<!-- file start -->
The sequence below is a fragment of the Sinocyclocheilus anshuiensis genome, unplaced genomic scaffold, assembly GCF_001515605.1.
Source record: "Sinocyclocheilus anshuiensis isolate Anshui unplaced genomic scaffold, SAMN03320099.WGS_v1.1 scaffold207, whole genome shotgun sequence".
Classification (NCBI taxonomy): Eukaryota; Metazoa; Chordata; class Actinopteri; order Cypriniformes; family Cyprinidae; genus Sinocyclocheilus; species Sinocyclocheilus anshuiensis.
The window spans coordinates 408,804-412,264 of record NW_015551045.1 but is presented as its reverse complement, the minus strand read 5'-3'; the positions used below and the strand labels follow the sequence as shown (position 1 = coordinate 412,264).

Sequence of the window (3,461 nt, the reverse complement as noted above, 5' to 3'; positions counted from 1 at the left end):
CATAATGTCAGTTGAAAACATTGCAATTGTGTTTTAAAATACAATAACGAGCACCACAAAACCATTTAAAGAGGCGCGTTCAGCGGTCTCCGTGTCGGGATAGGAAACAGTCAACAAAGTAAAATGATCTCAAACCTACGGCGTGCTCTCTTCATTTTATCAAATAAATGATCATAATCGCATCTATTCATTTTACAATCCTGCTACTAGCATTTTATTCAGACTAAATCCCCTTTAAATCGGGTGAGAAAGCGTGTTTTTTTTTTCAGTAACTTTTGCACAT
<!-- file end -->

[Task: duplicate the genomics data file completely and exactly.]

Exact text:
The sequence below is a fragment of the Sinocyclocheilus anshuiensis genome, unplaced genomic scaffold, assembly GCF_001515605.1.
Source record: "Sinocyclocheilus anshuiensis isolate Anshui unplaced genomic scaffold, SAMN03320099.WGS_v1.1 scaffold207, whole genome shotgun sequence".
Classification (NCBI taxonomy): Eukaryota; Metazoa; Chordata; class Actinopteri; order Cypriniformes; family Cyprinidae; genus Sinocyclocheilus; species Sinocyclocheilus anshuiensis.
The window spans coordinates 408,804-412,264 of record NW_015551045.1 but is presented as its reverse complement, the minus strand read 5'-3'; the positions used below and the strand labels follow the sequence as shown (position 1 = coordinate 412,264).

Sequence of the window (3,461 nt, the reverse complement as noted above, 5' to 3'; positions counted from 1 at the left end):
CATAATGTCAGTTGAAAACATTGCAATTGTGTTTTAAAATACAATAACGAGCACCACAAAACCATTTAAAGAGGCGCGTTCAGCGGTCTCCGTGTCGGGATAGGAAACAGTCAACAAAGTAAAATGATCTCAAACCTACGGCGTGCTCTCTTCATTTTATCAAATAAATGATCATAATCGCATCTATTCATTTTACAATCCTGCTACTAGCATTTTATTCAGACTAAATCCCCTTTAAATCGGGTGAGAAAGCGTGTTTTTTTTTTCAGTAACTTTTGCACAT